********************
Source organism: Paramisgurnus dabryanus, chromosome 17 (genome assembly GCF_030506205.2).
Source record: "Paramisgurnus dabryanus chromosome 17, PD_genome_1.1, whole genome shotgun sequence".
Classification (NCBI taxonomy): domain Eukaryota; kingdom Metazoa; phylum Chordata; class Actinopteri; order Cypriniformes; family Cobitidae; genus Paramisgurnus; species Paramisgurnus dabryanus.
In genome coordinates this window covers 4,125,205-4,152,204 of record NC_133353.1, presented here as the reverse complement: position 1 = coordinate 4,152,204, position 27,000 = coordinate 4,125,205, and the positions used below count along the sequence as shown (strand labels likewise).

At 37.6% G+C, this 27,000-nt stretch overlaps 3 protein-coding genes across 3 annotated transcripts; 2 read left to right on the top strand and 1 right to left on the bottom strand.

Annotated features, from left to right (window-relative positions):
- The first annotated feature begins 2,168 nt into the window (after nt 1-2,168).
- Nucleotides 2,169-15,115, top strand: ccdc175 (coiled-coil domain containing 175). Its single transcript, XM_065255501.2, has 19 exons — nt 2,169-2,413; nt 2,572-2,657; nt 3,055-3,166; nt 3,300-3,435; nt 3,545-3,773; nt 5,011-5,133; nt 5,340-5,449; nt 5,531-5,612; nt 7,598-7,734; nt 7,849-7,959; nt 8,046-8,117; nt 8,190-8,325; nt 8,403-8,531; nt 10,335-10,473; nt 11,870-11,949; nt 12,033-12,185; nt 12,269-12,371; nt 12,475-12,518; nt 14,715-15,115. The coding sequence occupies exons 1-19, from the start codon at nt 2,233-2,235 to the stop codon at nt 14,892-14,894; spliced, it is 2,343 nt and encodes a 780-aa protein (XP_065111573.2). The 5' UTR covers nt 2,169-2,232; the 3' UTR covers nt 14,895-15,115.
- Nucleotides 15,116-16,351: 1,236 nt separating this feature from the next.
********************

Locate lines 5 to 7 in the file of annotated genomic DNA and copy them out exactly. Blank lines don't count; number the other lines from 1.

At 37.6% G+C, this 27,000-nt stretch overlaps 3 protein-coding genes across 3 annotated transcripts; 2 read left to right on the top strand and 1 right to left on the bottom strand.

Annotated features, from left to right (window-relative positions):
- The first annotated feature begins 2,168 nt into the window (after nt 1-2,168).